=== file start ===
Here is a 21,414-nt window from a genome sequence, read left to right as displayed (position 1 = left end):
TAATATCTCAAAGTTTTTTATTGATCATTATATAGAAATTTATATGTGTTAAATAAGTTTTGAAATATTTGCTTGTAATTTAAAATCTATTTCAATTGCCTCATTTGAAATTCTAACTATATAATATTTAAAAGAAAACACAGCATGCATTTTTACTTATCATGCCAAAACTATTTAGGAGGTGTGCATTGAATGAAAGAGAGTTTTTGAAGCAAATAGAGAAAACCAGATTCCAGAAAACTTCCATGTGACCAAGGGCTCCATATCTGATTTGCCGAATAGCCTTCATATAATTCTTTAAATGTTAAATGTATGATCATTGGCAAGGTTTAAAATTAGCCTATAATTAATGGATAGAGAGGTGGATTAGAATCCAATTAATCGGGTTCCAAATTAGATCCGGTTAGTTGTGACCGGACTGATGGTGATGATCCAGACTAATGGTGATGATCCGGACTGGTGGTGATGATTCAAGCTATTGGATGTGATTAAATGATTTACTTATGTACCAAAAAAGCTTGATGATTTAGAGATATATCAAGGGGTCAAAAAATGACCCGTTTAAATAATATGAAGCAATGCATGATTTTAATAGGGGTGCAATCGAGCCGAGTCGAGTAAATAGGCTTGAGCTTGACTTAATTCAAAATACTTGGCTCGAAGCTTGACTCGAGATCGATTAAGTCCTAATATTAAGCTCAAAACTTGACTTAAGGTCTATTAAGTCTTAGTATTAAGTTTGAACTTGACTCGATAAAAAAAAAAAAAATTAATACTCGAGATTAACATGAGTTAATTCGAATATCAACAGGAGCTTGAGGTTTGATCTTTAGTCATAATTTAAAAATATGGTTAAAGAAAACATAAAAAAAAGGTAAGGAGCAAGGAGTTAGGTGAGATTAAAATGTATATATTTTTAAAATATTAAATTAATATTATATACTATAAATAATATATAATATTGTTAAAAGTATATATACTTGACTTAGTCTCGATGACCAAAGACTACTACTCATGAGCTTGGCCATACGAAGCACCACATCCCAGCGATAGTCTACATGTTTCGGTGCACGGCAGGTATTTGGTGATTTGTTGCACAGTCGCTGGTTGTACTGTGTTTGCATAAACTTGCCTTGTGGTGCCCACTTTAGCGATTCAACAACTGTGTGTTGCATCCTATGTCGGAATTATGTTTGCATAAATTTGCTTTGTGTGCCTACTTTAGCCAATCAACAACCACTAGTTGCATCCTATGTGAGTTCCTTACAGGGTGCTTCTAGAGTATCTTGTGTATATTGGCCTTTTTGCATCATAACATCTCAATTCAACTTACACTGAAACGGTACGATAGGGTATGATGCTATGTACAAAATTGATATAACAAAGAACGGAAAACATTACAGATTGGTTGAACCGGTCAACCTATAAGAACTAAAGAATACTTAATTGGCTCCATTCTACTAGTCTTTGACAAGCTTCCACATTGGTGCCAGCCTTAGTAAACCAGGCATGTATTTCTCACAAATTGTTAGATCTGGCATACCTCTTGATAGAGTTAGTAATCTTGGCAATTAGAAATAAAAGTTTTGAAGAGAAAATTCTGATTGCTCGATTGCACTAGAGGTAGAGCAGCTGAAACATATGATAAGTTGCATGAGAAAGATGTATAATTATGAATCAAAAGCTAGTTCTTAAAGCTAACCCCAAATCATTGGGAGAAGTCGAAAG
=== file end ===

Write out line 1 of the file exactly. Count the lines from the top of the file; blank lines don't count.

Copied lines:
Here is a 21,414-nt window from a genome sequence, read left to right as displayed (position 1 = left end):